Three for under the tree
'Murder Ink's' best bets for diehard and dabbling readers alike

Three for under the tree
Jeffrey Mannix - 12/03/2020

There are three books we mustn’t leave the bête noire of 2020 without at least mentioning – one of which qualifies as a unique and esteemed Xmas present for the mystery reader, especially the collector of true crime monographs (think “Jack the Ripper”). It is a surprisingly excellent first novel by a former diplomat and high-ranking international negotiator and Washington, D.C., grandee of the performing arts.

But first, and according to standard literary pecking order, we must acknowledge Viking’s October 2020 publication of Tana French’s new book, The Searcher.

French is always welcome, like a warm fire on a wintery night or a cool breeze in the shade of a fragrant tree on a stiflingly hot day. She’s a pleasure to read. Her writing is comfort reading. Her stories are put together like jigsaw puzzles: everything fits precisely, no guessing, no surprises except those of the picture she has painted once the curious pieces are fit together.  

One might say that French is a writer’s writer; she makes it look easy, savory and delicious. And we come away after each tasting fulfilled and measuring the time until we can read more from her. Her seven novels, including this latest which shows her softer side, have won all the major awards in the U.S., Europe and her home country of Ireland, and have sold 3 million copies to date. She’s the best-known celebrity writer no one’s ever heard of – in a class by herself – and her writing shows the modesty in her artistry. She’s nowhere to be found in her stories, a feat unachieved by most novelists.

In The Searcher, Cal Hooper, a nearly fried but still sane retired Chicago detective, moves to a remote Irish village and into a previously unseen fixer-upper. He is seeking a simpler life in a pretty spot with a good pub where nothing much happens. Of course, none of that will come to fruition aside from the fixer-upper. The rest will come in the form of 13-year-old Trey Reddy, who Cal nabs snooping around his house. The shifty street urchin reappears again and again to spy and then comes around to trust Cal enough to help with stripping wallpaper and sanding floorboards. Then one day, Trey asks Cal to find his brother Brendan, missing then for more than a month.

The Searcher is a charming story of relationships, loyalties, Irish customs and honesty buried within convention. Another Tana French keeper.

The Reflecting Pool, by Otho Eskin, today’s featured book, is a found penny. Oceanview Publishing is an independent publisher in Sarasota, Fla., and the house organ for writer Otto Penzler – owner of Mysterious Bookshop in New York City and a prolific essayist on early and modern crime fiction. Penzler’s taste in crime fiction might be described as orthodox, and while I receive most of Oceanview’s galleys of upcoming mystery titles, Penzler and Oceanview remain mysteries to me. Even their webpage refuses to open after a scolding about not having the proper routing for entrance.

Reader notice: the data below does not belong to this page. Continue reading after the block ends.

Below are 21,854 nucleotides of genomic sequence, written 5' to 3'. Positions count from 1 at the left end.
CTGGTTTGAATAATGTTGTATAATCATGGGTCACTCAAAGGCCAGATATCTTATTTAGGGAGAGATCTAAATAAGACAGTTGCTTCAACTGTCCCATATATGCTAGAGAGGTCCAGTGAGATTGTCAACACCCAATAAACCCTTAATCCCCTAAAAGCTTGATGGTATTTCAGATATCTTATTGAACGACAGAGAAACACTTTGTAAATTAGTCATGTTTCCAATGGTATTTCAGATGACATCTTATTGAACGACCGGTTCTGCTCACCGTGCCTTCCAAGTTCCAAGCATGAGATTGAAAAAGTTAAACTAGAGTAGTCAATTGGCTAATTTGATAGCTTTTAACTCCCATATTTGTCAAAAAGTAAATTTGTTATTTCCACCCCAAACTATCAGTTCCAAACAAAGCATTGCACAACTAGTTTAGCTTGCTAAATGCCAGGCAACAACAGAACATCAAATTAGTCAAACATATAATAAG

Nonetheless, The Reflecting Pool is a gem of a police procedural you should hunt down for a permanent place in your bookshelves. This is a book that can be read again and again over time, and that you’d be proud to lend, especially to a friend who isn’t savvy to crime fiction and would benefit from the orthodoxy.

Marko Zorn is a Washington, D.C., homicide detective with an attitude. Zorn’s contempt for authority and precocity for understanding the criminal mind and solving cases has made him a legend in the Capital, garnering many admirers within the ranks as well as detractors among the powerful when little or big things demand to be left alone.

When Zorn is called on to investigate the death of a popular and attractive Secret Service agent, supposedly a drowning victim in the Capitol Reflecting Pool, federal agents are all over him demanding he find something else to occupy his time. Immediately, Secret Service suits demand jurisdiction, and when Zorn refuses to relinquish primacy, the functionaries ramp up right to the White House.

Concurrent to Zorn’s bulldog grip on the case, his investigation leads to a domestic terrorist group and an imminent delivery of a shipment of illegal arms. Put the two together, and Zorn becomes the hunted and the hunter – and we have a terrific, fast-paced drama that hasn’t a word too many or too few. The Reflecting Pool is a nice piece of work. Eskin needs to be proud of his first book, and Penzler receives my compliments for publishing a fully formed reading experience. Glasses raised: Salud!

Before we go, I absolutely must draw your attention to a stunning book published by Thames & Hudson of London and New York, entitled Murder Maps: Crime Scenes Revisited. This is the magnum opus of Drew Gray, a social historian of 18th and 19th century specializing in crime and punishment at the University of Northampton in central England. 

Murder Maps, to quote the promotional material accompanying the book, is “a fascinating volume that reexamines the most captivating and intriguing homicides of the nineteenth century. Organized geographically in three sections (Europe, North America, Australia), the elements of each murder – from the prior movements of both killer and victim to the eventual location of the body – are meticulously replotted using archival maps and bespoke plans, taking readers on a perilous journey around the era’s murder hot spots of the world.”  

With 730 color and black & white illustrations and some of the most fastidious design and unsparing descriptions, Murder Maps is written, designed, printed and bound with such assiduity and dedication that it will become immediately collectable in addition to the most interesting book you will own. Murder Maps will be on my list of what to take with me if wildfire threatens my home. n

 

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